Transcriptome sequencing and bioinformatics analysis
The NOD1 and NOD2 expression data of CSCC patients was extracted from the Human Protein Atlas (http://www.proteinatlas.org), and the mRNA expression and survival data from The Cancer Genome Atlas (TCGA) databases. The transcriptome sequencing (differential expression genes, DEG) of CSCC and normal cervical tissue (from Cancer Hospital) were identified by BGISEQ platform and analyzed on the DR. TOM network platform of BGI (https://biosys.bgi.com/#/report/login). The sequencing reads which contain low-quality, adaptor-polluted, and high content of unknown base (N) reads should be processed to be removed before downstream analyses. After sequencing data filtering, DEG level was calculated for each sample with RSEM . The target genes were functionally annotated by Gene Ontology (GO) and Kyoto Encyclopedia of Genes and Genomes (KEGG) pathway analyses, and the significant biological processes, cellular components, and molecular functions were identified.
The human CSCC cell lines Siha, CasKi, and C33a were all purchased from Cell Resource Center (Beijing, China). The cell lines were verified by short tandem repeat (STR) sequencing by the Beijing Microread Genetics Company on July 2018. The cells were cultured in DMEM/F12 medium (Lonza, Walkersville, MD, USA) supplemented with 10% fetal bovine serum (FBS) (Gibco, Thermo Fisher Scientific, USA) and 1% penicillin/streptomycin (PS) (Gibco, Thermo Fisher Scientific, USA) at 37 °C under 5% CO2 (Thermo Technologies, Vancouver, Japan). The cells were treated with Tri-DAP, MDP (InvivoGen, USA), ML-130 (TargetMol, USA), CXCR1/2 inhibitor (Reparixin, Med Chem Express, USA), NF-κB inhibitor (EVP4593, Sellect, USA), or ERK inhibitor (SCH772984, Sellect, USA) as required. Primary CSCC cells were isolated from patient samples as previously described . Briefly, the specimens were minced into 1-mm3 pieces in 6-cm petri dishes, and sequentially digested with 0.05% trypsin containing EDTA (Lonza, Walkersville, MD, USA) and 0.2% type I collagenase (Sigma-Aldrich Corp., St Louis, MO, USA) at 37 °C with constant shaking. FBS was added to terminate the reaction, and the cells were washed and re-suspended in DMEM/F12 complete medium with 5% FBS (Gibco). The primary cells were seeded in a petri dish and cultured for 7–10 days.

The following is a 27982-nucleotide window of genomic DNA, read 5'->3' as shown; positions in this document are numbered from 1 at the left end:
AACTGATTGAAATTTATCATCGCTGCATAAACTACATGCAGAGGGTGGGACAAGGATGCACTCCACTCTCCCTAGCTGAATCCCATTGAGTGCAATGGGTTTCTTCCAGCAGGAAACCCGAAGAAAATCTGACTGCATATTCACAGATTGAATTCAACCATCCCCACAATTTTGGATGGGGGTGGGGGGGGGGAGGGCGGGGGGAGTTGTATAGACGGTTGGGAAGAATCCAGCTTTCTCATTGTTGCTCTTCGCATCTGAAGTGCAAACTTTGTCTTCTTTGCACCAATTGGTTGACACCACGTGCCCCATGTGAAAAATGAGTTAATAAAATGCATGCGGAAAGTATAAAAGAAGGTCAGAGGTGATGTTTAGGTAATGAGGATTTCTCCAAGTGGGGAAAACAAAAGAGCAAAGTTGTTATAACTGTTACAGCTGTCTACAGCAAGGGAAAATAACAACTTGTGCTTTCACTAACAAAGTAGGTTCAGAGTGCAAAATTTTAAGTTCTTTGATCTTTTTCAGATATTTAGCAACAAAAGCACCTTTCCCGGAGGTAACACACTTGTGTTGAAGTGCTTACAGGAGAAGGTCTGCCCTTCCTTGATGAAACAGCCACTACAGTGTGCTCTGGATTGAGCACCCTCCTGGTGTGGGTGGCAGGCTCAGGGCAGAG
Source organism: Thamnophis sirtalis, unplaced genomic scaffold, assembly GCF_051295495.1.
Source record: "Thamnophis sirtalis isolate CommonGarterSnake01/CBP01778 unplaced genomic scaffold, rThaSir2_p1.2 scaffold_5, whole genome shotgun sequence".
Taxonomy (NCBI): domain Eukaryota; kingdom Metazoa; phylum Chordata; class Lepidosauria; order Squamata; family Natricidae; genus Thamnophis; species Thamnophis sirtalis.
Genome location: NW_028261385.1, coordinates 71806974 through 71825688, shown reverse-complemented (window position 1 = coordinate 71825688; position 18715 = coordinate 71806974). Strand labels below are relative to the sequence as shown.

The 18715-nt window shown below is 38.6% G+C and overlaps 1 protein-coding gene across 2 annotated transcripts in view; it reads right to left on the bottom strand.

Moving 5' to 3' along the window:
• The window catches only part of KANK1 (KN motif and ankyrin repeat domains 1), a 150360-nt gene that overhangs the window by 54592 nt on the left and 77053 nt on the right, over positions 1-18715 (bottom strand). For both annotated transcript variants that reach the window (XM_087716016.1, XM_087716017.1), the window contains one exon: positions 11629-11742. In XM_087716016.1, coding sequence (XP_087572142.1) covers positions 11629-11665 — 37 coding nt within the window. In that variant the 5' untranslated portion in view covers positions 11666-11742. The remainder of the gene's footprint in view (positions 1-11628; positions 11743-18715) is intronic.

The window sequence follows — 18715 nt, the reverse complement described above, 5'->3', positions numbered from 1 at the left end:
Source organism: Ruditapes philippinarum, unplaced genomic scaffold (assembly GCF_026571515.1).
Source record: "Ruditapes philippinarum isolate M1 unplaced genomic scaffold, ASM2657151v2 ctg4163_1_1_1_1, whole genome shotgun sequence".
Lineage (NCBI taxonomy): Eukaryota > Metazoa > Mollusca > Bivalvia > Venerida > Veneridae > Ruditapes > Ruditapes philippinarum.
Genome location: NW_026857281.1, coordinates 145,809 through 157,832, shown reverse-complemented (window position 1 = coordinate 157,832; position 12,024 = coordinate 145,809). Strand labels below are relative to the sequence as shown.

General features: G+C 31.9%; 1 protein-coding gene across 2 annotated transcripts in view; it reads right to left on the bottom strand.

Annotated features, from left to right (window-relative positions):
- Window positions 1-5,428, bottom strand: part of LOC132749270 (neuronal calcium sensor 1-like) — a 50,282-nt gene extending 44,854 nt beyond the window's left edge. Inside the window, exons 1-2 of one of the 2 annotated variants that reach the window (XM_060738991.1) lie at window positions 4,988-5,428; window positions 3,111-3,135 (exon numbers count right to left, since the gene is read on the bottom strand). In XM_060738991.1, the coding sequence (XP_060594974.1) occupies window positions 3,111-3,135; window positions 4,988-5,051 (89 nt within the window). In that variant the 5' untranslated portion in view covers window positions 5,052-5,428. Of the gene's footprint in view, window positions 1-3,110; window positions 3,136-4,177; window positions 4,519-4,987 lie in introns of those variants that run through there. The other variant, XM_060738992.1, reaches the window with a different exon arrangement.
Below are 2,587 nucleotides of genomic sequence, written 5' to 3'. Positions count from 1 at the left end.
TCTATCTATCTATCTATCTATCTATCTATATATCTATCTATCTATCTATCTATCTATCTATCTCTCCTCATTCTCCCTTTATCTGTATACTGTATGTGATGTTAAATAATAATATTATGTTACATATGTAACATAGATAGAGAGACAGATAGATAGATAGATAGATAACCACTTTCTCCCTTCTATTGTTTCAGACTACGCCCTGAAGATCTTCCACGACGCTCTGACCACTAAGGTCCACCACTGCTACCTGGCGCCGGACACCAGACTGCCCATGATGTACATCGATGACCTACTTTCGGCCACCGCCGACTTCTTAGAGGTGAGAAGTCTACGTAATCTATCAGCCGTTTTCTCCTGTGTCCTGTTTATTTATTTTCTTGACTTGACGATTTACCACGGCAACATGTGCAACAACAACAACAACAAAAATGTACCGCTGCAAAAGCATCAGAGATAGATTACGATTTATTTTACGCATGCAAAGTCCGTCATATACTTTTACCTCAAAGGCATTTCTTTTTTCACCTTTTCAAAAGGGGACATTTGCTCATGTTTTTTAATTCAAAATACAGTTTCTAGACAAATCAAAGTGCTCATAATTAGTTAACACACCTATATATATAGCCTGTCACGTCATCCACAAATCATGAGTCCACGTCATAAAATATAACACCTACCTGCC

MACS and flow cytometry
Trypsinized primary CSCC cells were re-suspended in MACS (magnetic-activated cell sorting) separation buffer and incubated with anti-EpCAM magnetic microbeads (Miltenyi Biotec Inc, Auburn, CA, USA) according to the manufacturer’s instructions. Then, the EpCAM-positive cells were collected and cultured in high-glucose DMEM medium with FBS (5%). Flow cytometry (FCM) was used to identify the purity of the CSCCs immediately after cell sorting or a short period of culture: Purified primary cells were stained with fluorescent-conjugated antibodies against anti-human EpCAM FITC (BioLegend Inc., San Diego, CA, USA) and anti-human vimentin PE (Miltenyi Biotec Inc, Auburn, CA, USA) on ice. Since vimentin was the cellular marker used, the cells were pretreated with Fixation/Permeabilization reagent (Invitrogen, Carlsbad, CA) according to the protocols recommended by the manufacturer. FCM acquisition was performed using a Beckman coulter-Dxflex flow cytometer. Flow Jo V10 software was used for the data analysis. The purity of the sorted cells reached ∽ 96% purity. After the purification was identified, the cells were collected and cultured for functional examination.